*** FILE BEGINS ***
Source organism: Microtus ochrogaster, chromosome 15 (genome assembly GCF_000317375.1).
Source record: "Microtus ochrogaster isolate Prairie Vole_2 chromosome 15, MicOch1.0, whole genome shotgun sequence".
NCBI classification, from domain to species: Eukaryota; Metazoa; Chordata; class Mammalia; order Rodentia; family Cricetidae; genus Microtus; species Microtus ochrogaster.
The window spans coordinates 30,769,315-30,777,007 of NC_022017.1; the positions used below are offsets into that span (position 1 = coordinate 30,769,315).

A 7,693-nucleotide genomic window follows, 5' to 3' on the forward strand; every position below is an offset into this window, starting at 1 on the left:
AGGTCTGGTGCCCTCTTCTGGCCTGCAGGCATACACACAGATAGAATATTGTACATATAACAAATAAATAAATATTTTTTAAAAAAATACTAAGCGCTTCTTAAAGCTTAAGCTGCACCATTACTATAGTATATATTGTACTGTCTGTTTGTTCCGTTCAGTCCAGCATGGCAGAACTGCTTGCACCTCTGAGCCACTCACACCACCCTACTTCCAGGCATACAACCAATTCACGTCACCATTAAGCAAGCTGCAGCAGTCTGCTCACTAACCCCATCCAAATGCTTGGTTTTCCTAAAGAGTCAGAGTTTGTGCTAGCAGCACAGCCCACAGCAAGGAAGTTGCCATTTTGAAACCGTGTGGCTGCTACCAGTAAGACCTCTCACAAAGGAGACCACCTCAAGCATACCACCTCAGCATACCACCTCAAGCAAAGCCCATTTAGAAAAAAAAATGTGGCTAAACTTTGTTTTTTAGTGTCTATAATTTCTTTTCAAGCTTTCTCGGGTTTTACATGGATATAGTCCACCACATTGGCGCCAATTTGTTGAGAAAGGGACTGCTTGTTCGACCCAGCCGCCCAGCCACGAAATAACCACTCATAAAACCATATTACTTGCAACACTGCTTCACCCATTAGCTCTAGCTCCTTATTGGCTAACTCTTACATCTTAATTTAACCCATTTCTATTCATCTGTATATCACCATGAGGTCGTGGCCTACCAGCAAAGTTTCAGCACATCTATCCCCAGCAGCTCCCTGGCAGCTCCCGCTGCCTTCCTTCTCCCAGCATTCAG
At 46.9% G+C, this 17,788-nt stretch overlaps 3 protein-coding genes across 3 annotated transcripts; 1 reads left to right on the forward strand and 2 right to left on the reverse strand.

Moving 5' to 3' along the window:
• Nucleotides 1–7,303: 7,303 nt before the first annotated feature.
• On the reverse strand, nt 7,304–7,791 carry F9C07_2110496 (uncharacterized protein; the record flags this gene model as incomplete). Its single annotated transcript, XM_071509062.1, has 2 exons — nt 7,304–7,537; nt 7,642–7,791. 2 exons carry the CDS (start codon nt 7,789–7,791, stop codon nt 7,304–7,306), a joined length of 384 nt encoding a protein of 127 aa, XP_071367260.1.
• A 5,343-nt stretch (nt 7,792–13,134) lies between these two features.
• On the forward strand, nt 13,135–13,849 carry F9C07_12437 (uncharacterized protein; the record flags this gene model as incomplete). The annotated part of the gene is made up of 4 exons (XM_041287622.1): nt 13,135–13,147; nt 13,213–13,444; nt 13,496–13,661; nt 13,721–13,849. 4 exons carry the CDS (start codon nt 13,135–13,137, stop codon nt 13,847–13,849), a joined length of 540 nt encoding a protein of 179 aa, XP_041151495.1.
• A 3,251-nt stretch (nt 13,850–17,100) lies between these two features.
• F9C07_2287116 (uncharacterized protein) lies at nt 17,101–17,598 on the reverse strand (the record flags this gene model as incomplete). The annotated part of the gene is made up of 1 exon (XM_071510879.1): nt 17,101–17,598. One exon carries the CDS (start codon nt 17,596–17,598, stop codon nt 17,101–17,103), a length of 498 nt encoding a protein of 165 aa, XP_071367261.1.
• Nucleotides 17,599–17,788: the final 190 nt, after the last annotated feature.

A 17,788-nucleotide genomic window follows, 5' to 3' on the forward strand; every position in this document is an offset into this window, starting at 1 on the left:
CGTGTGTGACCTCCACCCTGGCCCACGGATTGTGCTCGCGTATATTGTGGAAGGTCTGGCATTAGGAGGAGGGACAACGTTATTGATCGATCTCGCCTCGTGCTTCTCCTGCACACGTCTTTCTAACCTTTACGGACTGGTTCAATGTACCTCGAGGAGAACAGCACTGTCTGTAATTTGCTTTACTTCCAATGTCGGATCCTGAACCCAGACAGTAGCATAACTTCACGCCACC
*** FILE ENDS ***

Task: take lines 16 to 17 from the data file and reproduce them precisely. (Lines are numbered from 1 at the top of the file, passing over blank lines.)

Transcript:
A 17,788-nucleotide genomic window follows, 5' to 3' on the forward strand; every position in this document is an offset into this window, starting at 1 on the left:
CGTGTGTGACCTCCACCCTGGCCCACGGATTGTGCTCGCGTATATTGTGGAAGGTCTGGCATTAGGAGGAGGGACAACGTTATTGATCGATCTCGCCTCGTGCTTCTCCTGCACACGTCTTTCTAACCTTTACGGACTGGTTCAATGTACCTCGAGGAGAACAGCACTGTCTGTAATTTGCTTTACTTCCAATGTCGGATCCTGAACCCAGACAGTAGCATAACTTCACGCCACC